The standard fragment pattern may be reduced to a square wave by a number of means. In one method, the transition from zero to one occurs at the inflection point on each slope of a peak. The inflection points are found by using the zero crossings of a function that is the convolution of the data function with a function that is the second derivative of a gaussian pulse that is about one half the width of single base pair pulse in the original data sequence. This derives inflection points with relatively little addition of noise due to the differentiation process. Any data point value greater than the inflection point on that slope of the peak is assigned 1. Any value below the inflection point is assigned 0.
The peaks on the square wave are identified and assigned nucleotide sequences. Peaks may be assigned one or more nucleotides as determined by the human operator on the basis of the standard fragment pattern. Peaks are then given identifying characteristics such as a sequential peak number, a standard peak width, a standard gap width on either side of the peak and standard deviations with these characteristics.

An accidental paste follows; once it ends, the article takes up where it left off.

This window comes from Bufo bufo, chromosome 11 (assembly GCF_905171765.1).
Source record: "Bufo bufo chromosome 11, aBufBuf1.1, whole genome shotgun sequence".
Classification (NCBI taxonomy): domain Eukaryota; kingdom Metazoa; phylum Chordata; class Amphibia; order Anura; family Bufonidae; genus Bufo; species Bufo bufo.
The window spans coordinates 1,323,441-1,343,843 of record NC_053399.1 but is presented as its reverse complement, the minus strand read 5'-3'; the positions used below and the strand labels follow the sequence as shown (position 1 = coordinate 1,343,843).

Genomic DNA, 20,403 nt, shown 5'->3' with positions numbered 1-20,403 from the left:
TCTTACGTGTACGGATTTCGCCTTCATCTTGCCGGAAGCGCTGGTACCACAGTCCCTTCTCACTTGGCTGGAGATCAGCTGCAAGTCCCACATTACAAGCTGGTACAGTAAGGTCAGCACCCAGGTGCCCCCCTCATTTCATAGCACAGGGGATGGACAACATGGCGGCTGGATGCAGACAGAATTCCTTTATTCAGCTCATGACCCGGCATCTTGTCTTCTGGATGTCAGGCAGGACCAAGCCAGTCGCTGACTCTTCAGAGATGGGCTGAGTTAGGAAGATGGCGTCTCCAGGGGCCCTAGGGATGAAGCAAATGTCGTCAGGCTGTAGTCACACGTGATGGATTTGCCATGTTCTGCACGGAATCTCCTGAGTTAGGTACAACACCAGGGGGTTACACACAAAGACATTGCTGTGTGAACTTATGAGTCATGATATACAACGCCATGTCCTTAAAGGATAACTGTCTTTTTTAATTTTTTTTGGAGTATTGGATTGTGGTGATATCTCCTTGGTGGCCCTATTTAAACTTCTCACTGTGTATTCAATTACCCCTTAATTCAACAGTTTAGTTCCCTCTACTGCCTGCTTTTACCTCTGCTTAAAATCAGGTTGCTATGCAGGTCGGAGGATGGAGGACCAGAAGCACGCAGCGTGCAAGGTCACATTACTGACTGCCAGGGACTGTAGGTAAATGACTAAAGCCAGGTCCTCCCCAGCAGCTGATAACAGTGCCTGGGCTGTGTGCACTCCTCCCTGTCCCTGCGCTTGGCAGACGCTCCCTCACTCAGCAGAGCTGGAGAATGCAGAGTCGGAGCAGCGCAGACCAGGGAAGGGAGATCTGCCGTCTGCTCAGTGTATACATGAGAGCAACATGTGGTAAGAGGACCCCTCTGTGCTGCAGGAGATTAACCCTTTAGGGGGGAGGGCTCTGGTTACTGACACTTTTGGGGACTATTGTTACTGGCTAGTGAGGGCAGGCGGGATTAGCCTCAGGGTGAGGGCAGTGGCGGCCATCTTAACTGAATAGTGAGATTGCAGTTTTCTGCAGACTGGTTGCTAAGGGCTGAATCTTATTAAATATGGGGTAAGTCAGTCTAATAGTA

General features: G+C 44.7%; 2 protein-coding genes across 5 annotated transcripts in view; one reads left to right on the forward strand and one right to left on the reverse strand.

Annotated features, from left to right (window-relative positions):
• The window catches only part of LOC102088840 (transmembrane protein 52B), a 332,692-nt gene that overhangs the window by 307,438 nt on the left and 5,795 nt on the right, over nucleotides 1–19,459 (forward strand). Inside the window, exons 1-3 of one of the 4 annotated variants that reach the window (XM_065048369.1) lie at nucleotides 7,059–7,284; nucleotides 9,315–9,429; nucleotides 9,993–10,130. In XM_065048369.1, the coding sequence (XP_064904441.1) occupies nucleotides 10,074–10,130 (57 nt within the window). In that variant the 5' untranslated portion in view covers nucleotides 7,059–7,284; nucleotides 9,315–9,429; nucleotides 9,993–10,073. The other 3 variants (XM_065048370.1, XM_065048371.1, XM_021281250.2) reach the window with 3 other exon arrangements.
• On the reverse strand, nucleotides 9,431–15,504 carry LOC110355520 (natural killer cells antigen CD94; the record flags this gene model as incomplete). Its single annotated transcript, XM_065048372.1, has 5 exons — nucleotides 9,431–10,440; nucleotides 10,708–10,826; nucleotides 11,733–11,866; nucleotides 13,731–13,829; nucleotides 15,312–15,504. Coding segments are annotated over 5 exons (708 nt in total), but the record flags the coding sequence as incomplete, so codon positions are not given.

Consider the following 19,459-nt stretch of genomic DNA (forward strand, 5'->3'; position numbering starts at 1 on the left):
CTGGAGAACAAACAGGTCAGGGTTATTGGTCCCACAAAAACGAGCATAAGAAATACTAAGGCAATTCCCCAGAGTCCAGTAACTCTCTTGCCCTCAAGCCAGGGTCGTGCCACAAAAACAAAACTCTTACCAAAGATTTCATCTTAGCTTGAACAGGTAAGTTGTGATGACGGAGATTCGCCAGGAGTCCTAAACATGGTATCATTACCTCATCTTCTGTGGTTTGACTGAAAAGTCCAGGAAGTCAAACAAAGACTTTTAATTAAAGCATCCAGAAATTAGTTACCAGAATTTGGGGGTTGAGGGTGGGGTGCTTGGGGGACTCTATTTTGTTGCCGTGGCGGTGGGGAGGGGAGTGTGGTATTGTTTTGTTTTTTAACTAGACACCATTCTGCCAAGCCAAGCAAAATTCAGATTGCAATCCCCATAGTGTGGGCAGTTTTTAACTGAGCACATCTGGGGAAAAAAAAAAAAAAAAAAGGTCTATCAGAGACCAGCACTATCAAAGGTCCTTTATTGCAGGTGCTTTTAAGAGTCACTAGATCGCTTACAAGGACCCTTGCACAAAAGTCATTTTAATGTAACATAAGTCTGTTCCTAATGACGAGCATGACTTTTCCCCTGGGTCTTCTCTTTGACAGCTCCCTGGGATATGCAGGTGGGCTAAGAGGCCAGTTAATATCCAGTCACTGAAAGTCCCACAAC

When a sample fragment pattern is obtained, it is reduced to a square wave format, again on the basis of the inflection point data as described above. Peak numbers are assigned. The sample square wave may then be used in different ways to identify mutations. In one method, it may be used to align the four different nucleotide data streams as in the method of the invention described hereinabove. Alternatively, analysis may be purely statistical. The peak width and gap width of sample can be directly compared to the standard square wave. If the sample characteristics fall within the standard deviation of the standard, taking into account permissible elasticity of the peaks, then the sample is concluded to be the same as the standard. If the peaks of the sample can not be fit within the terms of the standard, then the presence of a mutation is concluded and reported.